Commonwealth Games: Capital swimmers out to make splash

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There will be a lot of Capital interest in the Opus Aquatic Centre on the Gold Coast over the next few days, with the University of Edinburgh’s Lucy Hope set to be the first local athlete in the pool on Thursday.

The swimming is one of the first sports to start in the Commonwealth Games in Australia with the first session starting at 10.30am local time (1.30am UK time).

Lucy Hope will head into the Opus Aquatic Centre in confident mood

Lucy Hope will head into the Opus Aquatic Centre in confident mood

Hannah Miley and Stephen Milne will be first up for Team Scotland in the heats of the women’s 400m IM and the men’s 400m freestyle respectively.

Hope then gets involved in the women’s 200m freestyle heats and it is amazing that during the swimming programme 11 athletes from the University of Edinburgh will be aiming to make a splash in the pool.

As well as Hope, Jack Thorpe, Dan Wallace, Kieran McGuckin, Calum Tait, Euan Inglis, Corrie Scott and Mark Szaranek will be in Team Scotland.

Lizzie Simmonds and David Cumberlidge are with Team England, Kathryn Greenslade is with Team Wales and Iain McCallum is with Team Cayman Islands.

Heart of Midlothian swimmer Keanna MacInnes

Heart of Midlothian swimmer Keanna MacInnes

University of Edinburgh coach Chris Jones is also with Team Scotland and he said: “It is great to have so many University of Edinburgh athletes involved. We try and provide them with a good training environment and I think having good swimmers around them day in and day out really spurs them on.”

Hope, the 21-year-old originally from the Borders, goes into the Games after claiming a hat-trick of medals in the Edinburgh International Swim Meet in March.

She won the women’s 50m backstroke at the Royal Commonwealth Pool and backed it up with the 50m freestyle gold in a time of 25.69 seconds.

A silver then came in the 100m women’s freestyle in a time of 55.95 seconds.

She said: “It was good for confidence to pick up some medals at that event and I was feeling pretty good over the few days and myself and my coach then pinpointed a few things to work on of the back of that meet.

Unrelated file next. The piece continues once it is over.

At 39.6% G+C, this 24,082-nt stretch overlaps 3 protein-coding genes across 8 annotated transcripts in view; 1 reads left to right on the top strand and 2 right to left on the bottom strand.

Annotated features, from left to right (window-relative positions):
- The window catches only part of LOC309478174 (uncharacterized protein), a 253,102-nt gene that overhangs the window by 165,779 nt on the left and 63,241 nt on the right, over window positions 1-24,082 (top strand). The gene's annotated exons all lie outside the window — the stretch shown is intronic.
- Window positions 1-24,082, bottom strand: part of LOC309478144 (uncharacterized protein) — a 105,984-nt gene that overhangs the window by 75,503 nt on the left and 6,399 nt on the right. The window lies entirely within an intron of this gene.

“Swimming in Australia will be very different so I just have to get myself into a good place and trust my stroke and all of the hours that I have put in.”

Other University of Edinburgh Scottish swimmers in the pool on day one are Scott in the women’s 50m backstroke and Tait in the men’s 200m breastroke. Meanwhile, Simmonds admits it is fun competing against her university team-mates when she is with England.

The 27-year-old, who finished second in the women’s 200m backstroke in Delhi in 2010, said: “The pressure is slightly different to other international majors, but definitely there is always fast swimming and that really good head-to-head rivalry between the top swimming nations in the world.

“The main difference is obviously when you’re standing behind the blocks you might be next to someone who was on your team before and who is now not on your team. There’s a really healthy rivalry. I know the Scots always come into it wanting to beat us on a couple of relays, things like that. It’s great to be part of that.

“There’s quite a few rookies on Team England so I’m the grandma of the team but it helps to have that experience.

“The atmosphere is going to be electric, but you have to try not to get too carried away with what’s going in the village and what’s going on with other athletes.”

Among the other Capital swimmers who will grace the pool in the coming days is 16-year-old Keanna MacInnes.

The Firrhill High School S5 pupil, who swims for Heart of Midlothian, will be involved on day one of the women’s 100m butterfly.

MacInnes said: “Being so young and still at school it took me a while to get used to the fact that I am part of Team Scotland.

“However, since then I have focused on the amazing opportunity and the great thing is that I already know quite a few of the other team members and the other girls who are more experienced like Hannah Miley have always been very nice and have given me tips and pointers.”

MacInnes feels the experience at last year’s World Junior Championships has helped her prepare for this big meet.

She explained: “There was a lot of pressure in America because I was representing Great Britain and I was up against a lot of quality swimmers who I had not come up against before.

“After my heat swim I felt very relaxed and felt that if I just stuck to the processes that had got me that far then I could medal.

“I managed to and I think it gave me confidence and has shown me how to prepare for meets and races as I get ready for the Gold Coast.”



Craig Benson, Sean Campsie, Keanna MacInnes, Dan Wallace, Lucy Hope, Craig McLean, Craig McNally.


James Heatly, Lucas Thomson, Grace Reid.


Guy Learmonth, Chris O’Hare, Jake Wightman, Lynsey Sharp, Maria Lyle, Kirsten McAslan.


Martin Campbell, Julie McPherson.


Kyle Jiminez, Sean Nealon-Lino.

Beach volleyball

Robin Miedzybrodzki, Mel Coutts.


Callum Skinner (inset) Louise Haston, Jonathan Wale.


Ellie Russell, Shannon Archer.


Chris Grassick, Duncan Riddell, Amy Brodie, Camilla Brown, Amy Costello, Mairi Drummond, Sarah Jamieson.


Ronnie Duncan, Alex Marshall, Derek Oliver, Stacey McDougall.


Emily Nicholl, Joanne Pettitt.

Rugby Sevens

Jamie Farndale, Dougie Fife, Lee Jones, Scott Riddell.


Jen McIntosh, Seonaid McIntosh.


Kevin Moran, Alan Clyne, Greg Lobban, Lisa Aitken, Alison Thomson.

Table tennis

Craig Howieson.


Micky Yule, Zachary Courtney.


Joe Hendry.